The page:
Recalls – the good, the bad and the ridiculous


Recall – the mere words strike fear into the hearts and minds of safety-conscious parents everywhere.  After all, no one wants to hear that there is a potential problem with their carseat – a product that they’ve entrusted to protect their child’s life.  But for child restraint manufacturers, recalls are more than just product issues.  Recalls are usually costly and chock full of bad publicity.  In short, recalls are bad for business.

But recalls are also a part of the business and almost every manufacturer has to face a recall issue sooner or later.  Truthfully, not all recalls are for serious, life-threatening problems although some clearly are.    A child restraint could be recalled for having a small hole in the armrest (probably for attaching the cup holder) if enough kids get a finger stuck in that hole.  A seat could also be recalled for having an incorrect phone number listed on the label.  Labeling errors are actually pretty common but rarely are they a safety concern.  

For example, if the carseat is one that “is certified for use in motor vehicles and aircraft” then the label is required to state that.  But it’s also required to state that in red lettering.  If someone, somewhere, screws up and that wording winds up printed in black or yellow, or any color other than red, then… you guessed it – the seat will be recalled for failing to comply with federal standards.     

Meanwhile, every store around the country that carried that particular carseat will probably have a big “WANTED – DEAD OR ALIVE” recall notice with a picture of the culprit hanging in the aisle – alerting consumers to the failure of that product to comply with Federal Motor Vehicle Safety Standards.  I bet the money spent on that recall campaign could buy a whole lot of red ink.  And probably a few years worth of gas and groceries too.   

It just seems ridiculous that all recalls get lumped together and there is no differentiating between a misdemeanor and a felony.  How many parents get totally freaked out because of some minor issue that has nothing to do with the safety of their child restraint?  I’d hate to think that anyone stopped using a carseat or decided to use a different, inappropriate seat because of a recall that was relatively trivial.

On the flip side, there are plenty of legitimately scary recalls that can affect the product’s ability to protect children in crashes.  Almost every manufacturer has to deal with something that falls into this category sooner or later.  No product or production process, no matter how good,  is guaranteed to be flawless 100% of the time.  

What REALLY matters in these situations is how the manufacturer responds once it becomes apparent that there is a problem (or at least the potential for a problem).  Do they issue a recall right away – hopefully before children are injured – or do they wait?  You’d be surprised and appalled at how often and how long some manufacturers have waited before they finally recalled the faulty product.  Maybe they think they’ll get away with sweeping problems and complaints under the rug (and maybe they do get away with it sometimes).  Or maybe they’re hoping to squeeze a little more profit out of sales of that product, especially if it’s a good seller, before it all goes south with negative publicity from the recall.  As horrifying as it is to think about – it’s easy to see how there might be resistance at some level to doing the right thing in these cases.  Companies aren’t in the do-the-right-thing business.  They’re in business to make money by selling their products.  And when profit margins are thin – it doesn’t take much to wipe them out.    I’m not trying to justify these practices – just trying to offer possible motives for some of the poor decisions that have been made over the years.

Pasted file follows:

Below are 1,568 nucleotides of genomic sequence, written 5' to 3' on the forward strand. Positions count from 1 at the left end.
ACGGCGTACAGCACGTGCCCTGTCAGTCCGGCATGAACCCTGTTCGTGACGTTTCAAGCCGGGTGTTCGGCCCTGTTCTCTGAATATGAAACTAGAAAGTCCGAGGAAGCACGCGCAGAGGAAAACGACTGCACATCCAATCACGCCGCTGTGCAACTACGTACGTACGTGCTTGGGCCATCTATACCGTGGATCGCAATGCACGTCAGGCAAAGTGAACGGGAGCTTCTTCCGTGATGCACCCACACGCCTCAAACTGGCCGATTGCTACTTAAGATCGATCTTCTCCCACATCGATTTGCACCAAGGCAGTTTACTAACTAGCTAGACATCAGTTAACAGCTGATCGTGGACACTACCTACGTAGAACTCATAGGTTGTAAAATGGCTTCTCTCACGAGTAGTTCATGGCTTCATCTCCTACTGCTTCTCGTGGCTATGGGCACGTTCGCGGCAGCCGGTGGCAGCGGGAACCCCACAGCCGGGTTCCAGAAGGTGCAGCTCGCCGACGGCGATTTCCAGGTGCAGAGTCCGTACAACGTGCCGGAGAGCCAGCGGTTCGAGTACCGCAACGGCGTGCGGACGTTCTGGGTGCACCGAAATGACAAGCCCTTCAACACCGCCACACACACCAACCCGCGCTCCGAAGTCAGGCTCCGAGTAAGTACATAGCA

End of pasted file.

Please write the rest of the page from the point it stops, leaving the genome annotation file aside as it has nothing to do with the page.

I really want to avoid pointing fingers at any particular manufacturers or products but there have been many recalls over the last 10 years that really make me question the ethics of the people in charge as well as the competence of the engineers who design these child restraints.   

However, I also have to say that there have been a lot of properly handled recalls over the same period that help to reaffirm my faith.  A timely and appropriate response combined with good customer service can really go a long way to calm fears.  Obviously, the more severe the problem or defect, the more it will take to regain the trust of consumers.  But good customer service is always the best place to start whenever there’s a problem.  Well, that and an acceptable solution to whatever the problem is.  I’ve seen some really lame “solutions” to recall issues over the years but that’s a topic for a whole different blog entry.      

So, what can consumers do to protect their children from faulty child restraint products?  Spending a lot of money on a CR doesn’t necessarily make it less likely to be recalled although budget seats may cut more corners and use cheaper  components.  Really, the best protection is to be an educated consumer.   Whenever possible, buy products from manufacturers who have a reputation for recalling seats quickly when problems arise and handling the problem with good customer service.   It is also critical that you register your child restraint with the manufacturer so that you will be notified in the case of a recall.  And if you move – don’t forget to call them and update your contact info.  

If you’d like to check your child restraint (or even an integrated child safety seat that came with the vehicle) for recalls – there are several resources available.  Here are links to the 3 most popular:

Keep in mind that recalls may occur long after the product has been purchased so check one of those lists often or sign up for email notifications of new child restraint recalls here:   

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